Babysitters are a fact of life for parents. Even though you may think when you bring junior home from the hospital that you’ll never want to part with him, the truth is by week three, you’re arguing with your spouse about who gets to go to the grocery store. Nothing says, “You need to get out more often!” like loitering around the produce section just so you can debate the best butt creams with other parents who won’t go home because they just can’t face yet another diaper horror show. The only way you and your spouse can regain your collective sanity is to find that one coveted babysitter you can trust and afford.
Needless to say, this is about as easy as hunting for Easter Eggs on Halloween, because once parents find good babysitters, they usually don’t want to share them.
Which is why when my boys were little, in a moment of desperation, one time I had to break in to my neighbor’s house to get the phone number of her babysitter.
Okay, it wasn’t an actual break-in per se. I was feeding their cat while they were on vacation. I had the key and was welcome to go in and out of their house as I saw fit. One evening after our babysitter cancelled at the last minute I saw fit to go in and get their babysitter’s name and phone number, which I noticed was written on a whiteboard in the kitchen. I defended this sneaky act by telling myself my neighbor and I were close enough friends for me to do such a thing. Or at least that’s how I justified it in the heat of the moment.
I contacted the pilfered sitter, a lovely 16-year-old girl named Jessica who had just obtained her driver’s license. This was a big plus, because now we didn’t have to worry about taking her home after a wild night of drinking (us not her), thus eliminating the embarrassing risk of being pulled over for a DUI with a babysitter in the car. Which we never would’ve done, anyway, not necessarily because we were afraid of the law, but because we were even more afraid of being blacklisted by the parents of a perfectly good babysitter.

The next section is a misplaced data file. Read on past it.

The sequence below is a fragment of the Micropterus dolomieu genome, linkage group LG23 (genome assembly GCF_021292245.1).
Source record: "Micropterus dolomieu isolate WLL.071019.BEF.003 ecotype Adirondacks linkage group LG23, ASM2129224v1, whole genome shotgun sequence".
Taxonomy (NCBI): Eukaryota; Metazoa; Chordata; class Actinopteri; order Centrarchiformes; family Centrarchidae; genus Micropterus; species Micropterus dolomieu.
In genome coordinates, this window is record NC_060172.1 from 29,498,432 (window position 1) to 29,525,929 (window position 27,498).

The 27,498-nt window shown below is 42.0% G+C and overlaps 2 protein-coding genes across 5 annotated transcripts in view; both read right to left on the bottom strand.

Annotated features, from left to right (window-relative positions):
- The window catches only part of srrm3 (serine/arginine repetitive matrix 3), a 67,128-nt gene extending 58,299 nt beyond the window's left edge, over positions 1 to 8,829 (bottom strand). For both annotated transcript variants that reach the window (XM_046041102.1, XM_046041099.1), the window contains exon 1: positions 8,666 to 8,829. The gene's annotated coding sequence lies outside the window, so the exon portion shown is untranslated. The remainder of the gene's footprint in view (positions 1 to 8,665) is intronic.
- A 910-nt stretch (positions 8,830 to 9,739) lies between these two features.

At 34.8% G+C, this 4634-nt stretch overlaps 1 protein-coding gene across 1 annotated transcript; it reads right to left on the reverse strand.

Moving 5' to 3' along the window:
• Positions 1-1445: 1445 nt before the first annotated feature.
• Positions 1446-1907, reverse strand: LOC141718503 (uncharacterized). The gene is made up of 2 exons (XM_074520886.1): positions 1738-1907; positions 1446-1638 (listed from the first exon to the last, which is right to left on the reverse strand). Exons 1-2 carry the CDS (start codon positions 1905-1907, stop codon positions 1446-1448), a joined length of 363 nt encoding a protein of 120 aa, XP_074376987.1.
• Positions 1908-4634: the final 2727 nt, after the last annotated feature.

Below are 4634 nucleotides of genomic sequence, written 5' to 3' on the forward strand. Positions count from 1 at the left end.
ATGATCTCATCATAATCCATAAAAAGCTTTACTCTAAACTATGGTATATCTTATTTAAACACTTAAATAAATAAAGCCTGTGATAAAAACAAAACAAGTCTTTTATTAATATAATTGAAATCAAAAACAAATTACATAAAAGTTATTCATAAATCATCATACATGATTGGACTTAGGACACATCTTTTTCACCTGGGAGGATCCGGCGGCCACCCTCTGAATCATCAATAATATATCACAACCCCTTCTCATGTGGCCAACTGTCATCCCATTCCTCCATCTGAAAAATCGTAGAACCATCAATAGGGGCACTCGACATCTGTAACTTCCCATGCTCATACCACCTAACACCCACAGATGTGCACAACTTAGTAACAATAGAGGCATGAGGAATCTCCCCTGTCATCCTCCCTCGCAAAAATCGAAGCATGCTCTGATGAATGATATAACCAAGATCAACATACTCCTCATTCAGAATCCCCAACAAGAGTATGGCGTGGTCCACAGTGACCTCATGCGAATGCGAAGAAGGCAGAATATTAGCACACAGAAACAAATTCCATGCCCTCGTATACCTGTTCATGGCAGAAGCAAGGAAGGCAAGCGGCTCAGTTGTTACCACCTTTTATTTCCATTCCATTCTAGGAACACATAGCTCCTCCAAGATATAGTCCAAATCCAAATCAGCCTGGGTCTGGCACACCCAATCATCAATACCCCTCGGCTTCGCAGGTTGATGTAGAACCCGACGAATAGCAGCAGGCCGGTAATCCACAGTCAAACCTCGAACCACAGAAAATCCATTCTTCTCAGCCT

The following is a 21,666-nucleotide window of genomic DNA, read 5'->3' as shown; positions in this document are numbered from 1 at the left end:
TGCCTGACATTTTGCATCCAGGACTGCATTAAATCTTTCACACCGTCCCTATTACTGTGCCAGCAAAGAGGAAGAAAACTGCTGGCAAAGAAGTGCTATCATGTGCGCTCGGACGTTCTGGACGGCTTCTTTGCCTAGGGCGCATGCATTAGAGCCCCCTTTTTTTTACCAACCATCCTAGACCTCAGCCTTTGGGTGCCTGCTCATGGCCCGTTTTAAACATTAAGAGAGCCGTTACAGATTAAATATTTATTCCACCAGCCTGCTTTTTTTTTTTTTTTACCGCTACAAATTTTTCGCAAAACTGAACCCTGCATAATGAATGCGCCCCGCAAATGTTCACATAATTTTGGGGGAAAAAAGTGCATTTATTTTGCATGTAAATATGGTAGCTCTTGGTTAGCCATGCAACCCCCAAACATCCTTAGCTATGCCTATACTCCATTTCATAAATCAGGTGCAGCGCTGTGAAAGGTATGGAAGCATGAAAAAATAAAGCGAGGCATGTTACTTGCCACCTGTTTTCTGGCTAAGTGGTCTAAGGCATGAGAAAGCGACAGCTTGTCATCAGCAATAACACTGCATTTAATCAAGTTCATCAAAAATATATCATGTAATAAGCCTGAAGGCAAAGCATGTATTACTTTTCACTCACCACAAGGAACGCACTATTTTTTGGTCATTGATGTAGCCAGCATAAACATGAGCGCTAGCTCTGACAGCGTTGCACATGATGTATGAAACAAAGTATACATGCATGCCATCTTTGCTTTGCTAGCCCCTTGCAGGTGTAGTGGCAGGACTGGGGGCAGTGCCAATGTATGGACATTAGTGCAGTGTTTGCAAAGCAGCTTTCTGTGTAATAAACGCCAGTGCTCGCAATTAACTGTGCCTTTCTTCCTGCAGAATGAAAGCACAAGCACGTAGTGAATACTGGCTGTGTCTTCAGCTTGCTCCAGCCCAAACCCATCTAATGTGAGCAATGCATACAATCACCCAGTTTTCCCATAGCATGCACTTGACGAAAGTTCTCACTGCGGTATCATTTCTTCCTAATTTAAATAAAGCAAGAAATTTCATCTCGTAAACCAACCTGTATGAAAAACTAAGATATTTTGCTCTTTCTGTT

After I made the call Jessica came right over. My husband and I went out and we had ourselves a grand old night out on the town. I didn’t give my self-indulgent, babysitter-stealing ways a second thought.
Until the next morning, when I experienced that darn “day after” shame.
I was feeling a little guilty because a couple of weeks prior to that I had asked my neighbor for a babysitter referral and she told me she didn’t have anyone she could recommend. So imagine my surprise when I saw Jessica – babysitter, followed a phone number, written on the white board above her desk.
I made a mental note to ask my neighbor about it later. But now that I’d simply forged ahead and called my neighbor’s secret sitter without her blessing I was no longer in any big hurry to bring up the matter. I figured it would eventually surface all on its own one way or another.
And sure enough it did—two weeks later, to be precise, when Jessica pulled into our driveway and waved at my neighbor, who was working in her yard. By the look on my neighbor’s face you would’ve thought I had enticed her husband to give in to my sultry ways. In fact she probably would’ve preferred that I had done the horizontal tango with her hubby than deny her the freedom she had once known by having a babysitter as good as Jessica all to herself. It was an awkward moment. I knew I had to do something. I walked over to my neighbor as she angrily attacked a lilac bush with pair of clippers that were so scary they looked like they could’ve gutted a warthog.
“I’m sorry Ellen,” I confessed. “I meant to tell you sooner.”
“How long has this been going on?” She asked furiously as she hacked off a thick branch in one swift chop.
“It all started while you were on vacation. I thought it was just going to be a one-time thing. But she was so good, and she said she needed the money for college.”
“I suspected something was going on. She wasn’t as available as she used to be. But I never guessed it was you.”
I hung my head in shame. “We can share her,” I offered meekly.
“Oh, please. This is Utah, we may share our husbands, but you know as well as I do babysitters are sacred. I’ve got five kids, four of which are boys. Jessica could handle them all like a seasoned nun at Catholic boarding school.
“You’re Catholic? I thought you guys were Mormon.”
“We’re neither. I’m just really fertile. And now I have to find a new babysitter, because you only have two kids, who for some strange reason, go to bed at a reasonable hour. So just who do you think Jessica is going to save herself for on New Year’s Eve? Or any weekend night, for that matter? Huh? WHO?”
Um, she had a point.
And with that my poor defeated neighbor turned and stomped into her house, leaving me to consider my actions and wonder, what was I thinking? She’s right! New Year’s Eve DOES book up fast. I’d better get in there and call Jessica pronto!
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Stacy Dymalski is a stand-up comic who gave up the glamorous life of coach travel, smokey comedy clubs, and heckling drunks for the glamourous life of raising kids (who happen to be bigger hecklers than the drunks). This blog is her new stage.
For more of Stacy’s comedy check out her hilarious book Confessions of a Band Geek Mom available in paperback and on Kindle on Amazon.com.